Tuesday, August 18, 2015

Freedom Like Sunlight

Freedom Like Sunlight

Juvenile poetry
These days a parent might have a child ask what
#blacklivesmatter is all about. It can be a difficult conversation.
I know adults who haven't decided where they stand. The truth is,
though, that black Americans have had to and continue to have to fight
for rights white people like me can take for granted. J. Patrick
Lewis' Freedom Like Sunlight: Praisesongs For Black Americans can be
a great way to start this important dialogue.
The poems are tributes to thirteen famous African Americans.
The poems are sparse and eloquent. Each uses not only words, but form
to clearly portray its subject.
Harriet Tubman made the dangerous escape from slavery to freedom
and then made numerous trips back to rescue loved ones. At one point
there was a $40,000 reward on her head. (Try to imagine what it would
amount to now).
"Said Lady Freedom's
Tea was sweeter
Than all the honey in a shut-up hive.
Said they were glad
At last to meet her,
Said nothing's as sweet as being alive."
In 1939 the Daughters of the American Revolution wouldn't allow
Marian Anderson, a virtuoso in opera and spirituals, to perform
Washington D.C.'s Constitution Hall. She sang, instead, at the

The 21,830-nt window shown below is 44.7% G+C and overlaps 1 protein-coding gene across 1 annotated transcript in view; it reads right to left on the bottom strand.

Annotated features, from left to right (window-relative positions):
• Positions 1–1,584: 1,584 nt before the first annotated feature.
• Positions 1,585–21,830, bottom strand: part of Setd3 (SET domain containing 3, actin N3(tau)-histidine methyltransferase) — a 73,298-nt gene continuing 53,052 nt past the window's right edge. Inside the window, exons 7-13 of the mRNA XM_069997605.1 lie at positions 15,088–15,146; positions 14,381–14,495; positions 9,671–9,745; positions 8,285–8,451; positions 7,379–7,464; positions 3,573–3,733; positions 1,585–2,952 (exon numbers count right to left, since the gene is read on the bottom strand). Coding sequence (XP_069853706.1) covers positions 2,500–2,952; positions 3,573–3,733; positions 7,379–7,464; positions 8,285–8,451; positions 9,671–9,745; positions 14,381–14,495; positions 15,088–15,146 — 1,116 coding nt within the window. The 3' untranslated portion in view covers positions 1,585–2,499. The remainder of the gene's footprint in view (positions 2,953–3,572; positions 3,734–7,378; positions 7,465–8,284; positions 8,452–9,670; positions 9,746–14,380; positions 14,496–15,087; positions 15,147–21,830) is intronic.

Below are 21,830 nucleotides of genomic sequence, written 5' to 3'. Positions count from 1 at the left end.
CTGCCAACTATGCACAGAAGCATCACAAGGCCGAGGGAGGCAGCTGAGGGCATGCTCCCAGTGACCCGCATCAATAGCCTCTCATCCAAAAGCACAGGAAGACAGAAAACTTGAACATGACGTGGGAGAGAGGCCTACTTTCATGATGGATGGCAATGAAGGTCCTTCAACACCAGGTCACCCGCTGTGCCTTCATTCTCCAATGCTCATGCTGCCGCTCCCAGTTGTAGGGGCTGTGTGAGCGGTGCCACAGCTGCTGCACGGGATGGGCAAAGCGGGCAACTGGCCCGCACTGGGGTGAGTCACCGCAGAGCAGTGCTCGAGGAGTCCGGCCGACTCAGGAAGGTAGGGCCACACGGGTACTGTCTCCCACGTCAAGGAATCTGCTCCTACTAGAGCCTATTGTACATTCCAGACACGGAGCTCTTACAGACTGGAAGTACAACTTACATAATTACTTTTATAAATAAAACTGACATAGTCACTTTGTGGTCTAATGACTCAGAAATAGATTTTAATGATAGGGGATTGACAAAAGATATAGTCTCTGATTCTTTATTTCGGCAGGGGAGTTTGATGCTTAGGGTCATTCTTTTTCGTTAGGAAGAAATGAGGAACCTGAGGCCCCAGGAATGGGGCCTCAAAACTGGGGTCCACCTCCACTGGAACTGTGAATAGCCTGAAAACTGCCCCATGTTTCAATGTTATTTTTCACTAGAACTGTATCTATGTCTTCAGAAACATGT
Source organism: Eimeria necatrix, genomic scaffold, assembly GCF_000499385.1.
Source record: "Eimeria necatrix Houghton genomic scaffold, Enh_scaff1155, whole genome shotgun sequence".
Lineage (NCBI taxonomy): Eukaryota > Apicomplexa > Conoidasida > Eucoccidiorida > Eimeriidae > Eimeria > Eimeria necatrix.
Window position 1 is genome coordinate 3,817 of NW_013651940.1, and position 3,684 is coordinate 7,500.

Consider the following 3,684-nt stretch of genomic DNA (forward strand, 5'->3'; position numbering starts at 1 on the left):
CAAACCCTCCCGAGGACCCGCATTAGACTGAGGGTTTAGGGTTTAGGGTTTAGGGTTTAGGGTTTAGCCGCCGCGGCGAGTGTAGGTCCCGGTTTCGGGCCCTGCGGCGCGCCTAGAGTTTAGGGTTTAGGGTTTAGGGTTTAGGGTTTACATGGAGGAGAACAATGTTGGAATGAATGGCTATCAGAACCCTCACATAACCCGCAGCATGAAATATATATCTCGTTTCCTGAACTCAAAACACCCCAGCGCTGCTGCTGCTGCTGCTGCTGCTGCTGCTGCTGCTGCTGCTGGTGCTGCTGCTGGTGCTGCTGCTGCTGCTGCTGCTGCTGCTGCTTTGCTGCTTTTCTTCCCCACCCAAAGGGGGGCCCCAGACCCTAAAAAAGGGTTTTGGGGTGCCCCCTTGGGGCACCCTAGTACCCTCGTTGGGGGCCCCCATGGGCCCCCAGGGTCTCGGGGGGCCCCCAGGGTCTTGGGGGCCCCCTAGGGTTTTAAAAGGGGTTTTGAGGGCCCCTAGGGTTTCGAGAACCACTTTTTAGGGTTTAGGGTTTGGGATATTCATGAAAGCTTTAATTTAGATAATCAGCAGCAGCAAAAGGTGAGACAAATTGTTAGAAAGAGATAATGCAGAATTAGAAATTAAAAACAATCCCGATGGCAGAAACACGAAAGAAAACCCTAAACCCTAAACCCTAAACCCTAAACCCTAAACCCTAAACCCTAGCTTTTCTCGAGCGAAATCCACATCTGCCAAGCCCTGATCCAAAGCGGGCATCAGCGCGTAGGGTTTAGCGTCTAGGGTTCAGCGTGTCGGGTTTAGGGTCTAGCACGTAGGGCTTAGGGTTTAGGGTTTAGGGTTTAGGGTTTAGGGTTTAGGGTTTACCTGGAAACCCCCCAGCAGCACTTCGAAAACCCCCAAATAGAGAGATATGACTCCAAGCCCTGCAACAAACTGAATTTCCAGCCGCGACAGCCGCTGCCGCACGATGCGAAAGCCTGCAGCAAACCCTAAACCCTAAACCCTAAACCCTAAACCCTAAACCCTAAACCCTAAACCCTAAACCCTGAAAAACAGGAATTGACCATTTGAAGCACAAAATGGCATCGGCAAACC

Lincoln Memorial, sponsored by Eleanor Roosevelt, who also resigned
from that organization. In 1963 Anderson was awarded the President's
Medal of Freedom.
"In colors
And strong,
She brushed the air...
And painted song."
John Thompson's illustrations are the perfect accompaniment to
the strong and spirited poems. As Harriet Tubman leads a woman and
two men through a night forest which might erupt at any moment with
slave catchers and dogs you can sense in her face alertness to every
nuance in the atmosphere. Opposite a poem on Rosa Parks there is an
empty bus done in shades of blue, green, and grey. An old time
typewriter, a cup of black coffee, and a cigarette sending up wisps of
smoke speak volumes on Langston Hughes' determination to speak his
truth to life.
This would be a most excellent book to donate to a public or
school library or a classroom collection.
On a personal note, as a mother, I am bothered when people try to
water down #black lives matter. I have a teen age son. I can't
imagine how I'd feel if I was knowing that he'd be more likely to be
shot, maybe by someone who is sworn to protect and serve, because of
his skin color. I'd be some angry that he would be more likely to be
suspended or expelled from school or end up shunted into the school to
jail pipeline. We can't be trivializing the lived experiences of
people who have to cope with that kind of undeserved peril that the
more privileged of us will never have to suffer through.
A great big shout goes out to mothers and sons around the world and
their love for each other.
Julia Emily Hathaway

Sent from my iPod

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